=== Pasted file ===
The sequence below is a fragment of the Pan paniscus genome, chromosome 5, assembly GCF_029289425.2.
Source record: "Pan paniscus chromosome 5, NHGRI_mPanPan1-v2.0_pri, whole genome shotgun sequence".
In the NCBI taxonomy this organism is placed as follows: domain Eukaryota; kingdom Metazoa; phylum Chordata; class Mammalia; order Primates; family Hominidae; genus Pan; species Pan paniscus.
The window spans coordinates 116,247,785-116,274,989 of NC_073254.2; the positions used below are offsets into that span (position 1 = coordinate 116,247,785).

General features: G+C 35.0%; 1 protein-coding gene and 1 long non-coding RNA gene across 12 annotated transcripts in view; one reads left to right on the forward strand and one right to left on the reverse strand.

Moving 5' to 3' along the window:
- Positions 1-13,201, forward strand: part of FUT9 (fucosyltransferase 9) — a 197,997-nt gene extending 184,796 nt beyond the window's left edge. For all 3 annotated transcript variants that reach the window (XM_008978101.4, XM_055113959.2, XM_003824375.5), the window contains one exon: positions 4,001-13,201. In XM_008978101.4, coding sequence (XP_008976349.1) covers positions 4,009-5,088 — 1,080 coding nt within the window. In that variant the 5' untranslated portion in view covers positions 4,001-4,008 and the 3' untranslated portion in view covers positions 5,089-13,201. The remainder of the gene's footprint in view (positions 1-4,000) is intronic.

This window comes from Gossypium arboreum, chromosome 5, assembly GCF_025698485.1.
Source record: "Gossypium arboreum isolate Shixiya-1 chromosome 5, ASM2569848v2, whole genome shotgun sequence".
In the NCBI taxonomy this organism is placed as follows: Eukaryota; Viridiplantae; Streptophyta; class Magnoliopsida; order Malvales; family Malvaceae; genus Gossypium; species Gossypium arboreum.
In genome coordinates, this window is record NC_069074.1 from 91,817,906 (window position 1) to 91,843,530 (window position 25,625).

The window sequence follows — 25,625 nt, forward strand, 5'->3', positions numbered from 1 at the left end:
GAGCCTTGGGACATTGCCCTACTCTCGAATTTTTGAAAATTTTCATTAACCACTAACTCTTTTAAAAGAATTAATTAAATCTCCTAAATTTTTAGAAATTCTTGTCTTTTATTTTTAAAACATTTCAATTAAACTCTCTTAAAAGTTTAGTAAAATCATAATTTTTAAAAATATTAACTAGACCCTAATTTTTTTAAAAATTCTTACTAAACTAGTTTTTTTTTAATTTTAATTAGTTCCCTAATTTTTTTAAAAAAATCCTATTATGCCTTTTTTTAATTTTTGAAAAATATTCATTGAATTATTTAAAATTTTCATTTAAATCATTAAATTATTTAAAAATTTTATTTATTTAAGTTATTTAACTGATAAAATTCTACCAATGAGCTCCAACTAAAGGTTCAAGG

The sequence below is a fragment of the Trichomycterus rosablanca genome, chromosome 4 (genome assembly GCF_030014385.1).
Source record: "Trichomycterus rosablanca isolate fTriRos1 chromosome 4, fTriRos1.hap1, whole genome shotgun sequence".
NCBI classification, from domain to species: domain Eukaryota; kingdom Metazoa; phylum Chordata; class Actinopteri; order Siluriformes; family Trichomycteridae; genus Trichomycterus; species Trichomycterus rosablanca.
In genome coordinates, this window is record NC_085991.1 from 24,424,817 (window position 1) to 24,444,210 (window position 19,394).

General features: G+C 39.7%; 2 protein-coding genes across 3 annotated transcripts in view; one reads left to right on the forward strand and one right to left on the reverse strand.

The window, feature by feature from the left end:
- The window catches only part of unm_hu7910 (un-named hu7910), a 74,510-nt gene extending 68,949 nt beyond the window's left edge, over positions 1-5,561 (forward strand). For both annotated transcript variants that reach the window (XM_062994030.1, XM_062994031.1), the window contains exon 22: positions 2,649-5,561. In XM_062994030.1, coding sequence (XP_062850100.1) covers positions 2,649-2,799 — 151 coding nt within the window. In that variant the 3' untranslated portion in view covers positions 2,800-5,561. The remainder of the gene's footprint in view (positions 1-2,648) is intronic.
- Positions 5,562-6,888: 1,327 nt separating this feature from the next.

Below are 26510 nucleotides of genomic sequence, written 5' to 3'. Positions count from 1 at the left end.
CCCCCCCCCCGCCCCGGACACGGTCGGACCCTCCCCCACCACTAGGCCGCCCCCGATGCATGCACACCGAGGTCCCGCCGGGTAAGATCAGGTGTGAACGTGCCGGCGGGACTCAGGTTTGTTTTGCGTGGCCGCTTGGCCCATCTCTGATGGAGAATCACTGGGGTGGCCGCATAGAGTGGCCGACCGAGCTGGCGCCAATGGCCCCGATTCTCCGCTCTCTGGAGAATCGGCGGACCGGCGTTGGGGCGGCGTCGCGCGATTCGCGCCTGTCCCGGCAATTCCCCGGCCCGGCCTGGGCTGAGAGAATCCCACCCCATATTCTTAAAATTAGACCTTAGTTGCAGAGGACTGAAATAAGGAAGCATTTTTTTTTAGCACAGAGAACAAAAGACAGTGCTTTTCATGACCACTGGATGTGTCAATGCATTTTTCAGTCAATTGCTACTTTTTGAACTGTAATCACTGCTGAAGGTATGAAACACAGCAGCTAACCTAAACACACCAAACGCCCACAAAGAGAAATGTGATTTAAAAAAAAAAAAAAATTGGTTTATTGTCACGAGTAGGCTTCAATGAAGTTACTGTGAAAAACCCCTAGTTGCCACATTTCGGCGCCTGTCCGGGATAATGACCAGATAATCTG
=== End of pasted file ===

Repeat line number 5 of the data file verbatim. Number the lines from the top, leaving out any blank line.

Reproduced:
General features: G+C 35.0%; 1 protein-coding gene and 1 long non-coding RNA gene across 12 annotated transcripts in view; one reads left to right on the forward strand and one right to left on the reverse strand.